Postgraduate Course

LLM International Criminal Law

LLM International Criminal Law


The details
International Criminal Law
October 2024
1 year
Colchester Campus
Essex Law School

Every day we hear about new atrocities and mass crimes in all parts of the world. Increasingly, efforts are underway to ensure that the perpetrators of these acts are brought to justice.

The LLM International Criminal Law provides students with a concentrated opportunity to study with leading experts with both practice-based and academic expertise in International Criminal Law. Students will study all facets of issues pertaining to achieving international justice and preventing impunity, across a wide range of specialist modules covering substantive and procedural aspects of international criminal law, and transnational criminal law.

The field of International Criminal Law, with its historical antecedents in the Nuremberg Tribunal and the International Military Tribunal for the Far East, both established at the end of the Second World War, has been fundamentally transformed in recent decades with the establishment of the International Criminal Court, the creation of numerous ad hoc and specialised tribunals to address mass crimes in a variety of countries including Cambodia, Sierra Leone, the former Yugoslavia and Rwanda, and the resort to international crimes prosecutions by national courts around the world.

These proceedings continue to be practically and procedurally challenging to pursue. They are also politically sensitive, both domestically, regionally and internationally, and involve crucial debates about the appropriate placement of justice in international peace and security. Yet international criminal law proceedings are crucial avenues to justice for victims and important tools to end impunity for some of the worst crimes the world has experienced.

As a student of the LLM International Criminal Law, you will have the opportunity to become technically capable in this area and to enhance your analytical, communication and advocacy skills needed to operate effectively in the specialist field of International Criminal Law. You will learn about the different actors involved in international criminal law proceedings, and how they interact in the different phases of a case. You will learn about professional ethics and fair trial considerations as they apply to international criminal law proceedings and will gain experience of crafting legal arguments. You will also learn about evidentiary matters, and in particular what evidence is required to demonstrate beyond a reasonable doubt that a particular international crime has taken place.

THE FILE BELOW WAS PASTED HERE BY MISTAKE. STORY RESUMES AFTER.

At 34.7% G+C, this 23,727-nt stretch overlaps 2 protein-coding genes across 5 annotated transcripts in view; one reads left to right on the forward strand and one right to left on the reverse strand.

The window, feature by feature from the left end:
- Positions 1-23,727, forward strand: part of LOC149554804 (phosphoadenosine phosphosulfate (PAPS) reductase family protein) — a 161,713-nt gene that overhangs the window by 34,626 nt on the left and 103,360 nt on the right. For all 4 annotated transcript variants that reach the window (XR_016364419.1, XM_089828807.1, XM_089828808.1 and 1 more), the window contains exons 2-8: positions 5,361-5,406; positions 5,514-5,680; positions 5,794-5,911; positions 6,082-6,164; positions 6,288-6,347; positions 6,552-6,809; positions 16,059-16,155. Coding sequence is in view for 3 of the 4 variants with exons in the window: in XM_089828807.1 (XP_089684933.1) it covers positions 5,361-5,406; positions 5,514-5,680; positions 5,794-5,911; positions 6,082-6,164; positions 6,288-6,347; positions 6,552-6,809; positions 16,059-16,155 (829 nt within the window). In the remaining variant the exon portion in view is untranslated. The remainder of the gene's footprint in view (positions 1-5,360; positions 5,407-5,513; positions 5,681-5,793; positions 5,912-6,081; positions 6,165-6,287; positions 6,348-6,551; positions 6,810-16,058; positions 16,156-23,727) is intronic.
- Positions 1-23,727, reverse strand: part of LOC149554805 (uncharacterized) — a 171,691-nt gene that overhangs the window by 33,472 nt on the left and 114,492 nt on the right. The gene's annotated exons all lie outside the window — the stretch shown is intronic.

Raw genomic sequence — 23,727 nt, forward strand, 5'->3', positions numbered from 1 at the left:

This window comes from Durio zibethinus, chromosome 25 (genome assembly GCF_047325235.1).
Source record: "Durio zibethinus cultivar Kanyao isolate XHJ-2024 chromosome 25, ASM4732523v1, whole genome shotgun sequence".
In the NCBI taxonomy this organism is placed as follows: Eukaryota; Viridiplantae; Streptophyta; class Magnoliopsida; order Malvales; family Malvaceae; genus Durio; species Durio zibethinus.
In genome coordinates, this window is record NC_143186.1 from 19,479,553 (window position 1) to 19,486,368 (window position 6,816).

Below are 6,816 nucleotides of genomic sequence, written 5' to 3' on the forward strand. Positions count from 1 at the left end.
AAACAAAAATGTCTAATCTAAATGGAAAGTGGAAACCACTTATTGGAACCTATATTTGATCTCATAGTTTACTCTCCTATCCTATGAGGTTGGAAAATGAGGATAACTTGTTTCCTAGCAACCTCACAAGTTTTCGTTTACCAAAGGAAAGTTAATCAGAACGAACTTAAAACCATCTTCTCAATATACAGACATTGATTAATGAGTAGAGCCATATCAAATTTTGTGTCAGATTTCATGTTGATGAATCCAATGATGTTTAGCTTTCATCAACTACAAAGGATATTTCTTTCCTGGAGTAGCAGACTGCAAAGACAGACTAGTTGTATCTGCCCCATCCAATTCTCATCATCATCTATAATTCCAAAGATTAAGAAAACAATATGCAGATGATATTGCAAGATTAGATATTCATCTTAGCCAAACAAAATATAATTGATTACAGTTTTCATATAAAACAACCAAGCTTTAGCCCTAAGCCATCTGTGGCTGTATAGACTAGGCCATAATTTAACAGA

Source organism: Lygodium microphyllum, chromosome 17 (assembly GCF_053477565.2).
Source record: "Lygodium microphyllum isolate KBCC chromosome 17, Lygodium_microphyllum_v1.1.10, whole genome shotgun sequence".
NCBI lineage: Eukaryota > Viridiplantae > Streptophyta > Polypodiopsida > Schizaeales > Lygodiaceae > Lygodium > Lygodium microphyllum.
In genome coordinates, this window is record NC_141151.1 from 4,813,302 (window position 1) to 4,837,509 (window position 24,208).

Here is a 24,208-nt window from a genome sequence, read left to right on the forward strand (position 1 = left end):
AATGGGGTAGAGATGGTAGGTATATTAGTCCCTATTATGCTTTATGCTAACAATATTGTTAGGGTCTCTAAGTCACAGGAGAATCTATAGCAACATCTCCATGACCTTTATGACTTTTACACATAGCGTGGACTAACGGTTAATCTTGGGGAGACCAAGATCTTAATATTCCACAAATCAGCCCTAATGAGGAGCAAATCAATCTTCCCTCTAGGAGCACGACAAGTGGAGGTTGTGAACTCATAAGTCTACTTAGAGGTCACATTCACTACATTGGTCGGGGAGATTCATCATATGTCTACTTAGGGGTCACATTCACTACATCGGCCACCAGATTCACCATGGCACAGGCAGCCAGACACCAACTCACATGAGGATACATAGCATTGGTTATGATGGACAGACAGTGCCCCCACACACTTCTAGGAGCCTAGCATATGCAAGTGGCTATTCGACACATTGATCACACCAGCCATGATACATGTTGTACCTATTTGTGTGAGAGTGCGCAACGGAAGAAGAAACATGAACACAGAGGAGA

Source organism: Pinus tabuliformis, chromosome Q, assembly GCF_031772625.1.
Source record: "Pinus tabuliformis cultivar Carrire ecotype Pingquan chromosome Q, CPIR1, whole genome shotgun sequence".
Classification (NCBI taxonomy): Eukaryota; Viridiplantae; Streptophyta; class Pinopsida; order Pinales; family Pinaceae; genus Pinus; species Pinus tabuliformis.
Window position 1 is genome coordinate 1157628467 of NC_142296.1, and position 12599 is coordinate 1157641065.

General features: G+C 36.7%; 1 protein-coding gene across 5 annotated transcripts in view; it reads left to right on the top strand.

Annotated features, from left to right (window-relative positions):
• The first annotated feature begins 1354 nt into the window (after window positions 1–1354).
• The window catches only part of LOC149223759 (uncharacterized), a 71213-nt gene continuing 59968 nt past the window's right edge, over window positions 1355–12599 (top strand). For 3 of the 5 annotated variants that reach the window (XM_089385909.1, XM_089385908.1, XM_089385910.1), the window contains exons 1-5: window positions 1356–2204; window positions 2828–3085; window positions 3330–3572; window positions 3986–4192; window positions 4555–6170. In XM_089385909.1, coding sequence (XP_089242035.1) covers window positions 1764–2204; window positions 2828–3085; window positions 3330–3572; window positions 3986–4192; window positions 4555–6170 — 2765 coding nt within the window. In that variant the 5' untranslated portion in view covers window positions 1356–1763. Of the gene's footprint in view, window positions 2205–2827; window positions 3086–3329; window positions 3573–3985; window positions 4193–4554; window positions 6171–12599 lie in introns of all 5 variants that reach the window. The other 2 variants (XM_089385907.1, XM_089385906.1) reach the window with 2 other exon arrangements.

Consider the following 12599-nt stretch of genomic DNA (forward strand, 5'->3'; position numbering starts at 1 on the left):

Throughout the degree you will have the opportunity to study key areas, including the substantive contents of international criminal law as well as a practice-based module on international criminal law advocacy and litigation. In this way, you will learn about litigating grave international crimes, both from a legal and procedural perspective. As part of the degree, you will also be required to research and write a dissertation on a topic linked to International Criminal Law. The dissertation is normally between 12-15,000 words. Supervision and guidance are provided.

Students will also have the opportunity to consider how the legal principles interact with wider historical, political, philosophical, sociological approaches. Students will also benefit from the Law School's wider offerings in other relevant subjects, including human rights law, international humanitarian law, transitional justice, and public international law. Therefore, you will be able to tailor your LLM to your own specific interests and requirements.

The degree will develop your intellectual and critical faculties, encourage you to think independently and teach you to present rational, coherent and accurate arguments orally and in writing. It will provide you with an excellent foundation for a wide range of careers.

This course is also available on a part-time basis (24 months). Please note that any students who require sponsorship for a Student visa to study in the UK will not be able to undertake the part-time course, in accordance with Home Office regulations.

Why we're great.
  • Tailor your LLM to your own specific interests and requirements.
  • We are ranked 3rd in the UK for research power in Law (THE research power measure, REF2021) and are 47th for Law in the THE World University Rankings (2023).
  • Indulge in research-led teaching and explore the latest breakthroughs in the field.

Our expert staff

Our internationally diverse community of staff and students gives us a breadth of cross-cultural perspectives and insights into law and justice around the world. This community ensures you graduate with a genuine worldview and a network of international contacts.